If nothing else, then, Basic Instinct 2 knows its genre place, and it knows that mind-fucking, as well as body-fucking, has long been a staple of 'suspense in suspenders' movies. Another term for the erotic thriller is the 'cops and copulation' film; for this film, the formula 'shrinks and shagging' would be more apt. Basic Instinct 2 takes its place alongside other 'shrinks and shagging' films in which susceptible analysts take therapy too far with dodgy patients Color of Night, Final Analysis), inventing curious movie diseases in the process. Final Analysis discovered "pathological intoxication", Jade unearthed "hysterical blindness", while Tramell's murderous malaise in Basic Instinct 2 is "risk addiction", which Glass calls a vacillation "between a feeling of God-like omnipotence and a feeling that [the patient] doesn't exist." He goes on: "The greater the risk, the greater the feeling of omnipotence." It's all there in Tramell's personalised number plate, seen in the film's opening sequence: "DIII CAT".
Is it Catherine who will die, or Catherine who will kill? Is she really innocent? (One of her alibis - that she was walking around the central London district Clerkenwell - casts her more as a maligned flaneuse or lady of the night than a murderous psycho.) Is the whole plot an expression of her risk addiction?
Some of this we will never know: Basic Instinct 2 plays a perverse game with its whodunit-hunting viewer, in that it suggests that a number of characters are culpable, and that perhaps Tramell's demonism is all about provoking others to follow their own devils wherever they may lead. It suggests the sado-masochistic truth of many (perhaps all) relationships, that no one can be made to do what they don't want to do in the first place. One of the most compelling readings of the original film, by Robert E. Wood, saw the novelist as responsible for everything that Douglas' Nick does, feels and thinks, not just as a come-hither femme fatale, but as a story-teller who 'narrates' him into being and then writes about it in her book, Shooter. Perhaps it's all just a domination fantasy generated by the police officer; perhaps Tramell really can 'make people up'. I have previously speculated about this as a kind of linguistic vampirism, with Tramell's words bleeding Nick's real existence dry (Shooter grows, Nick weakens). Tramell's choice of an analyst as her hero/ victim takes her fiction into new directions, for psychoanalysis is more about sex and death than the policier ever was.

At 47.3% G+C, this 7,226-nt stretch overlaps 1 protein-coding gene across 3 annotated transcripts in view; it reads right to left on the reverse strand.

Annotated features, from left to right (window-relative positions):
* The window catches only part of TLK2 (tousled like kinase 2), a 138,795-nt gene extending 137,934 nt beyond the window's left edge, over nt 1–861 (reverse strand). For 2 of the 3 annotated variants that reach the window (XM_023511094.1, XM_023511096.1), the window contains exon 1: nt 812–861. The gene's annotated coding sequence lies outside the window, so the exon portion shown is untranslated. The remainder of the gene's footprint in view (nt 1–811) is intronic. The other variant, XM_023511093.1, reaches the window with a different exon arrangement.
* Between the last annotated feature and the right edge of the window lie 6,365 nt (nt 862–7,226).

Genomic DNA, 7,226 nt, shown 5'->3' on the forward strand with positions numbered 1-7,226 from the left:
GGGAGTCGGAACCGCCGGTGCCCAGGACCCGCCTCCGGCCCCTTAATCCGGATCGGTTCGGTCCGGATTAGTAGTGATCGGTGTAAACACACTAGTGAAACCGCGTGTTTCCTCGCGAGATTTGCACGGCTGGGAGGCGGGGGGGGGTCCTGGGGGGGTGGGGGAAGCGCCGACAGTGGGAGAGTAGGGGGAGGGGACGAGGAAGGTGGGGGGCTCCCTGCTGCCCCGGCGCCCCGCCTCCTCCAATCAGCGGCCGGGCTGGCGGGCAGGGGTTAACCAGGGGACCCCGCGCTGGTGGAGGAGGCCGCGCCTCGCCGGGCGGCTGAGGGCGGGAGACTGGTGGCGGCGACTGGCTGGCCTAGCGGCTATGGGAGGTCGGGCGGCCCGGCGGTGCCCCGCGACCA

But more than anything else, the film's turn-everything-on-its-head coda makes explicit the fact that Basic Instinct 2 knows it's a story, even as it reinforces to baffled audiences the possibility that the story they think they've seen may not be everyone's reading. Glass is incarcerated in an institution
for the criminally insane after murdering the police officer (Thewlis' character) Tramell identified as the real killer. There he is visited by the novelist, who paraphrases to him her latest book, The Analyst. Its twist, and perhaps the twist of Basic Instinct 2, is that the analyst did it after all, using the women as smokescreen. Basic Instinct 2 then lifts from the codas of both The Usual Suspects and Wild Things a manipulation of the flashback seen from a different point of view once a key 'truth' has been revealed - a retrospective reinterpretation of the film's memory of itself just before the credits roll. "Of course, it could also be a fiction," says Tramell, inviting the viewer to read the whole absurd tale as the 'shrinks and shagging' shaggy-dog story that it is. "Everything that comes out of her fucking mouth is a lie," Thewlis' twisted detective has previously observed (Thewlis gets all the best lines). "Even the truth's a lie." Truth or fantasy, fiction or lie, it probably doesn't matter what Basic Instinct 2 is, if you're watching it (as Caton-Jones has urged) as a "Saturday-night film". But Basic Instinct 2 is rather more than that as well. "Don't take it so hard," says Tramell at Glass' demise. "Even Oedipus didn't see his mother coming." This is psychoanalytic fable rewritten as pulp fiction. Perhaps that's why it's so ludicrously entertaining.